keywords = "age factors, epidemiology, urinary tract infections, urolithiasis",
author = "Amy Krambeck and Lieske, {John C.} and Xujian Li and Bergstralh, {Eric J.} and Melton, {L. Joseph} and Rule, {Andrew D.}",
year = "2013",
month = "1",
doi = "10.1016/j.juro.2012.09.023",
language = "English (US)",
volume = "189",
pages = "158--164",
journal = "Journal of Urology",
issn = "0022-5347",
publisher = "Elsevier Inc.",
number = "1",

}

TY - JOUR

T1 - Effect of age on the clinical presentation of incident symptomatic urolithiasis in the general population

AU - Krambeck, Amy

AU - Lieske, John C.

AU - Li, Xujian

AU - Bergstralh, Eric J.

AU - Melton, L. Joseph

AU - Rule, Andrew D.

PY - 2013/1

Y1 - 2013/1

N2 - Purpose: We characterized variation in the clinical presentation between older and younger first time symptomatic stone formers in the general population. Materials and Methods: We studied a random sample of Olmsted County, Minnesota residents with their first diagnostic code for urolithiasis between 1984 and 2003. Chart validated symptomatic stone formers had a confirmed stone by imaging or stone passage. Clinical presentation characteristics were compared between age groups. Results: Among the 3,473 charts reviewed there were 1,590 validated incident symptomatic stone formers (mean age 43 years, range 18 to 96). Older individuals were more likely to present with atypical or no pain, fever, diarrhea, pyuria, urinary tract infections and bacteremia (p <0.001). Stone size and location did not differ by patient age. Calcium phosphate stone disease was associated with younger age, while uric acid stone and atypical stone composition was associated with older age (p <0.001). Older individuals were less likely to pass the stone spontaneously and were more likely to require surgical intervention (p <0.001). Surgical intervention was required in 516 (32.5%) individuals. Younger individuals were more likely to undergo ureteroscopy while older individuals were more likely to undergo shock wave lithotripsy, temporizing stent placement and percutaneous nephrolithotomy. Conclusions: The detection of stone disease in older individuals can be challenging due to atypical pain or absence of pain, as well as the presence of other comorbid conditions such as urinary tract infections and diarrhea. A higher index of suspicion for urolithiasis may be needed in the elderly for a more timely diagnosis and intervention to prevent morbidity.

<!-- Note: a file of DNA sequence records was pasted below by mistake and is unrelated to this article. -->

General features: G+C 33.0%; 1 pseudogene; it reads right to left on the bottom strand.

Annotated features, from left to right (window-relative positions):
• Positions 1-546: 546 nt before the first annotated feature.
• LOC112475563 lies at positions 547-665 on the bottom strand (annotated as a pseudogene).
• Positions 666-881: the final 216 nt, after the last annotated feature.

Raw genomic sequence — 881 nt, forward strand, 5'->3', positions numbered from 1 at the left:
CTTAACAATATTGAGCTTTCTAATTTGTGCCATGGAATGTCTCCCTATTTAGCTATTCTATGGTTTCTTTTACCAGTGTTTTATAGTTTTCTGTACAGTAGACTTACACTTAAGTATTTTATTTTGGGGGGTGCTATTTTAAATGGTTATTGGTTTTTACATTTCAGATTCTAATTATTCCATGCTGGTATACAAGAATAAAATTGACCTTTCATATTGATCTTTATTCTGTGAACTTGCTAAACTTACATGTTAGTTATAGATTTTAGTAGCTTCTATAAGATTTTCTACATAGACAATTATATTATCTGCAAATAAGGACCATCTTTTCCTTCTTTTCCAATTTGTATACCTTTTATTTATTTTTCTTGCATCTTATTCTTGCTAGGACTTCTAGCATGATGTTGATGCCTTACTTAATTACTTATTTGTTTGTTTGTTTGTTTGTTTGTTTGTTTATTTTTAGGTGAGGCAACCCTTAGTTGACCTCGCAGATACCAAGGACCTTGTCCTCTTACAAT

AB - Purpose: We characterized variation in the clinical presentation between older and younger first time symptomatic stone formers in the general population. Materials and Methods: We studied a random sample of Olmsted County, Minnesota residents with their first diagnostic code for urolithiasis between 1984 and 2003. Chart validated symptomatic stone formers had a confirmed stone by imaging or stone passage. Clinical presentation characteristics were compared between age groups. Results: Among the 3,473 charts reviewed there were 1,590 validated incident symptomatic stone formers (mean age 43 years, range 18 to 96). Older individuals were more likely to present with atypical or no pain, fever, diarrhea, pyuria, urinary tract infections and bacteremia (p <0.001). Stone size and location did not differ by patient age. Calcium phosphate stone disease was associated with younger age, while uric acid stone and atypical stone composition was associated with older age (p <0.001). Older individuals were less likely to pass the stone spontaneously and were more likely to require surgical intervention (p <0.001). Surgical intervention was required in 516 (32.5%) individuals. Younger individuals were more likely to undergo ureteroscopy while older individuals were more likely to undergo shock wave lithotripsy, temporizing stent placement and percutaneous nephrolithotomy. Conclusions: The detection of stone disease in older individuals can be challenging due to atypical pain or absence of pain, as well as the presence of other comorbid conditions such as urinary tract infections and diarrhea. A higher index of suspicion for urolithiasis may be needed in the elderly for a more timely diagnosis and intervention to prevent morbidity.

KW - age factors

KW - epidemiology

KW - urinary tract infections

KW - urolithiasis

UR - http://www.scopus.com/inward/record.url?scp=84870888795&partnerID=8YFLogxK

UR - http://www.scopus.com/inward/citedby.url?scp=84870888795&partnerID=8YFLogxK

U2 - 10.1016/j.juro.2012.09.023

DO - 10.1016/j.juro.2012.09.023

M3 - Article

VL - 189

SP - 158

EP - 164

JO - Journal of Urology

JF - Journal of Urology

SN - 0022-5347

IS - 1

ER -